The use of the skills and capabilities of people in other places clearly helps businesses in maintaining their operation at lower costs. However, outsourcing is not a flawless transaction and it is expected that in every partnership established, problems will be encountered. Issues can be as minor as not being able to follow the correct reporting format or as major not performing the required task as agreed in the scope of the project.
The leading motivation for outsourcing is cost reduction. However, there are other advantages, including more efficient use of resources, improving service, and the ability to work with true experts in non-core business operations.
Regardless of why your client is outsourcing their process, managing the ongoing relationship with that client is crucial. From the moment the contract is signed, you want to make sure your organization maximizes its benefits.
So, how do you best manage an outsourcing contract? How can you build a strong relationship that protects both your and the client’s company from unnecessary disagreements and conflict? And how do you avoid wasting valuable time and resources – and, perhaps, avoid losing some of the benefits or in the worst case scenario, termination of the outsourcing arrangement?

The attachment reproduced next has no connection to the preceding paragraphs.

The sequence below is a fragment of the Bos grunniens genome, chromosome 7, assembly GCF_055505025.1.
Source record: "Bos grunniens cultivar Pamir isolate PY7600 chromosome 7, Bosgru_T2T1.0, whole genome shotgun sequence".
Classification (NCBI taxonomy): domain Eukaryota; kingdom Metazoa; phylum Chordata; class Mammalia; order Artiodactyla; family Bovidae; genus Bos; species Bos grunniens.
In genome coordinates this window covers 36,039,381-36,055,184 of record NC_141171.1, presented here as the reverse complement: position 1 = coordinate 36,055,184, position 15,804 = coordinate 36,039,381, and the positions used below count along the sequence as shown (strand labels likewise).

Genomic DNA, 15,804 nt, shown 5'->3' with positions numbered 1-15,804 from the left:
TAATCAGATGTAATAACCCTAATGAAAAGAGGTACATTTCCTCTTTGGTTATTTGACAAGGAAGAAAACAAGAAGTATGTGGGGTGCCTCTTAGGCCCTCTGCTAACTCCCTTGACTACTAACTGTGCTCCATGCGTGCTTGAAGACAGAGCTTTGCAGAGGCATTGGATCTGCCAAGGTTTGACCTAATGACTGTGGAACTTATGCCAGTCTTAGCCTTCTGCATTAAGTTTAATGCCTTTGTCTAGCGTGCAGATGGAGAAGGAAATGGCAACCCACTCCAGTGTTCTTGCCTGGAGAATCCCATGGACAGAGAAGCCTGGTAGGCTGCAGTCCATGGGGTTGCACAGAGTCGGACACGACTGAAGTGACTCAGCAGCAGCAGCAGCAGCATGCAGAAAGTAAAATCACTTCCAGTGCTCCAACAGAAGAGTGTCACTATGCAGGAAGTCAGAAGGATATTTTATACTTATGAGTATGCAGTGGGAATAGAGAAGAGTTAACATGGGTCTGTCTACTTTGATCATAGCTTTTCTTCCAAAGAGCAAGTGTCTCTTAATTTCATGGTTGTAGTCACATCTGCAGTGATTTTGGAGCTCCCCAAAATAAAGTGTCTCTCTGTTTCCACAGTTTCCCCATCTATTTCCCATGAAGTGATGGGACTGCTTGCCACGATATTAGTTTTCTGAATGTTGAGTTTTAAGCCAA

Communication is always crucial in business, whatever industry it may be serving. However, miscommunication is often experienced by those who are involved in outsourcing because of the cultural and language barriers which may be present. This poses a threat to the integrity of business procedures carried out. In extreme situations, miscommunication may lead to business failure and problems with the dedicated outsource staff. Such problems may be left unanswered and result to delayed progress and disregarded issues.
To remedy this, a permanent time and means of communication must be identified and implemented. A method of constant communication between your key staff members and the client’s members charged with the oversight of the project will prevent mistakes, enhance communications, and ultimately lead to increased client relationships and improve long-term opportunities. Daily progress reports, which include: details of goals achieved, current project expectations, past project performance, identified issues and concerns and recommended remedial actions, must be included in the daily communication process as these improve the relationship between the client and the provider.
Maintain Regular Communication